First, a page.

TORONTO – Edwin Encarnacion came to the Toronto Blue Jays in a 2009 trade as a salary dump forced upon them by the Cincinnati Reds, was optioned, outrighted, placed on waivers, claimed, released and re-signed twice, eventually blossoming into a two-time all-star slugger.
There were so many downs before the ups that few could have envisioned him qualifying for 10 and 5 rights as a player with 10 years of service time in the big-leagues, the last five with the same team, the way he did Tuesday.
Encarnacion joins Jose Bautista, who earned his status back in early April, in achieving the meaningful milestone, which grants players full pension benefits and a measure of control over their fate with the right to veto any trade that involves them.
Given the challenges he faced before settling in made the feat all the more “special” for Encarnacion.
“It’s something I never imagined,” he said in an interview before hitting a ground-rule double in the Blue Jays’ 4-3 loss to the Boston Red Sox. “When that time comes, it’s good for you, you have the choice to accept (a trade) or not. The way this game is, you want sometimes (to be able) to decide what you want to do, have some control.
“I’m very happy with the five years I’ve had here, and time goes fast. I remember when I got traded in 2009 and now I have five years here, and I feel like it’s home, I feel like I want to stay here and we’ll see what’s going to happen.”
Encarnacion is in the final season of the $27-million, three-year extension he signed in July in 2012, a deal that includes a $10 million club option for 2016 the Blue Jays will obviously pick up barring a career-threatening injury.
What happens beyond that isn’t likely to be settled before whoever is named Paul Beeston’s successor as team president takes over after the season, but the 32-year-old Encarnacion is clear about his preference.
“I like this city, I’d love to stay here but it’s not my choice,” he said. “They have to decide what they’re going to do, if they’re going to sign me or not. I’m open to be here and to stay here in Toronto. We’re waiting to see what’s going to happen, but we’re thinking right now about this year and about making the playoffs. That’s all we’re thinking about.”
The Blue Jays acquired Encarnacion in a deadline deal in 2009, when they sent Scott Rolen to the Reds for then pitching prospects Zach Stewart and Josh Roenicke plus Encarnacion, whom was included to make the money work for Cincinnati.
He posted a .748 OPS in 42 games after his arrival, and after a slow start to the 2010 season, he was optioned to triple-A Las Vegas and later outrighted off the 40-man roster. About a month later the Blue Jays selected Encarnacion’s contract and he finished the year with a .787 OPS in 96 games, but was again placed on waivers after the season ended.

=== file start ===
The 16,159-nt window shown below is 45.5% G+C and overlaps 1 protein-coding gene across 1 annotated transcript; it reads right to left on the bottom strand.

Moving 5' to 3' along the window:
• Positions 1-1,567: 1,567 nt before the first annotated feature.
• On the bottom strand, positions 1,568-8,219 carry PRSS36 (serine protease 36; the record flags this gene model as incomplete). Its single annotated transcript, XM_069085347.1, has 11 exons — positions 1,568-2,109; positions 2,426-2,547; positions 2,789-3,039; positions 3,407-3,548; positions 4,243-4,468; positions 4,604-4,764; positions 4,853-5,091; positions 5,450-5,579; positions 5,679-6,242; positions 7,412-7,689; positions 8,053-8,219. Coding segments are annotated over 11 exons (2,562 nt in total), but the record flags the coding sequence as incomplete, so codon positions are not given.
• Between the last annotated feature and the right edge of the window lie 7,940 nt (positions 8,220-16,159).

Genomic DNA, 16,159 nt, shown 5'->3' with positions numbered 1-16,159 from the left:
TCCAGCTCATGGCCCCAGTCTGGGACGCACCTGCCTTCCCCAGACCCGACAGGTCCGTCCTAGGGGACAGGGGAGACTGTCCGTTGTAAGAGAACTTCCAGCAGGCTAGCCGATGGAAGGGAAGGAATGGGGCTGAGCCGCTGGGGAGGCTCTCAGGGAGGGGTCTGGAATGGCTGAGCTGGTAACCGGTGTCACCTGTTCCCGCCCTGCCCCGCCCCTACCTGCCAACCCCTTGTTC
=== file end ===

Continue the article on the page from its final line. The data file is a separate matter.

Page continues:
The Oakland Athletics claimed and released him before the Blue Jays re-signed him shortly afterwards, and Encarnacion hit his nadir on May 18, 2011, when he made two errors and could have had three others charged to him while transitioning from third to first base in a 6-5 loss to the Tampa Bay Rays.
Things got so bad, then manager John Farrell spoke with Encarnacion after he repeatedly threw his head back and slumped his shoulders following his miscues.
“You know, in this game, you pass a lot of bad things, and a lot of good things come to you,” said Encarnacion. “You just have to keep your head up and keep working the way I do, and don’t think about the bad things that happened to me. I tried to keep working and tried to do the best I can do, because if God gave me this talent, I believe in me, and if I don’t believe in me, nobody is going to believe in me. That’s why I keep working hard and do the things I need to do to be the player I am now.”
Both the Reds, with whom he hit 26 home runs in 2008, and the Blue Jays gave up on him at different times, although Alex Anthopoulos continued to give him chances to find his way, even as some in the organization urged the GM to pull the plug.
There were times Encarnacion knew he was running out of chances.
“The things that happened a few years ago, I know a lot of people didn’t believe in me,” he said. “It’s part of the game, when you’re not doing good, they have to decide, but I always believed in myself and believed I can do my work.”
A steadier focus on pitch selection and the switch to a two-handed finish to his swing instead of a longer one-handed finish helped him take off in the 2012 season, when he broke out for 42 home runs and 110 RBIs and was the main bright spot in a dismal Blue Jays season.
He hit 36 homers in 2013 and 34 more in 2014, placing himself among the game’s elite boppers.
“Both are part of my success, but I think it’s the confidence that I have in myself,” Encarnacion said of his pitch selection and two-handed finish. “I started thinking to have more confidence in myself and thinking that I can be an all-star player. That was the No. 1 thing in my mind, you’ve got to believe in yourself and you’ve got to have a very strong mind to do what I’ve been doing. It’s special when you pass what I passed before.”
Now with 10 and 5 rights, Encarnacion has another reward for his perseverance, one he really earned.